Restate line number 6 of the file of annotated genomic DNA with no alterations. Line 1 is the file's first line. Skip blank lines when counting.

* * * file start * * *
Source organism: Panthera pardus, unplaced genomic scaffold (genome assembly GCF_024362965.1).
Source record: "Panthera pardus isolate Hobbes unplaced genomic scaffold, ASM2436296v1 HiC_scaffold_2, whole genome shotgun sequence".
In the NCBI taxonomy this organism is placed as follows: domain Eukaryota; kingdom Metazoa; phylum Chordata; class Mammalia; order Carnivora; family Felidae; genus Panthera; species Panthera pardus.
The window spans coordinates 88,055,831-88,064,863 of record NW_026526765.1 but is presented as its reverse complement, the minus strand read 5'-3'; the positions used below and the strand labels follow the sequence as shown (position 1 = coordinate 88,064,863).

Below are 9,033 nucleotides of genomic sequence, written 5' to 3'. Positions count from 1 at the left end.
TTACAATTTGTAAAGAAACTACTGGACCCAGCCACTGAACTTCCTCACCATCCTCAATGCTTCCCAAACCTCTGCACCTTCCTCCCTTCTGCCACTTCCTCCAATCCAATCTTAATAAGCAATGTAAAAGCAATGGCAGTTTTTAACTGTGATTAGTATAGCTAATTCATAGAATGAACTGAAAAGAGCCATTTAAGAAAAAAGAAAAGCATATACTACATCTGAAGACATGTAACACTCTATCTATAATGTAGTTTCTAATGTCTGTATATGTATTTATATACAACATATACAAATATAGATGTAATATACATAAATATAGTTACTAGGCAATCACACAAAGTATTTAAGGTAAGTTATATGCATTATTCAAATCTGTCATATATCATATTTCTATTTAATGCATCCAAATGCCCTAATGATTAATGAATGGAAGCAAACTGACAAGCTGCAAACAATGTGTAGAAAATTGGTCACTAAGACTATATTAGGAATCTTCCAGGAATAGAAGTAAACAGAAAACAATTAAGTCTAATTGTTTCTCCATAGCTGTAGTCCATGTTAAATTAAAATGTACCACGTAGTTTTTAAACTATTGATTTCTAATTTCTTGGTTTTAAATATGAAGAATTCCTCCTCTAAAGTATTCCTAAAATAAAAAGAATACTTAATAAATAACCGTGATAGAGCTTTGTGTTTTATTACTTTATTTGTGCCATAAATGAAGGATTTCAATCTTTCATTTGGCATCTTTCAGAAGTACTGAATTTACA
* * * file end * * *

TTACAATTTGTAAAGAAACTACTGGACCCAGCCACTGAACTTCCTCACCATCCTCAATGCTTCCCAAACCTCTGCACCTTCCTCCCTTCTGCCACTTCCTCCAATCCAATCTTAATAAGCAATGTAAAAGCAATGGCAGTTTTTAACTGTGATTAGTATAGCTAATTCATAGAATGAACTGAAAAGAGCCATTTAAGAAAAAAGAAAAGCATATACTACATCTGAAGACATGTAACACTCTATCTATAATGTAGTTTCTAATGTCTGTATATGTATTTATATACAACATATACAAATATAGATGTAATATACATAAATATAGTTACTAGGCAATCACACAAAGTATTTAAGGTAAGTTATATGCATTATTCAAATCTGTCATATATCATATTTCTATTTAATGCATCCAAATGCCCTAATGATTAATGAATGGAAGCAAACTGACAAGCTGCAAACAATGTGTAGAAAATTGGTCACTAAGACTATATTAGGAATCTTCCAGGAATAGAAGTAAACAGAAAACAATTAAGTCTAATTGTTTCTCCATAGCTGTAGTCCATGTTAAATTAAAATGTACCACGTAGTTTTTAAACTATTGATTTCTAATTTCTTGGTTTTAAATATGAAGAATTCCTCCTCTAAAGTATTCCTAAAATAAAAAGAATACTTAATAAATAACCGTGATAGAGCTTTGTGTTTTATTACTTTATTTGTGCCATAAATGAAGGATTTCAATCTTTCATTTGGCATCTTTCAGAAGTACTGAATTTACA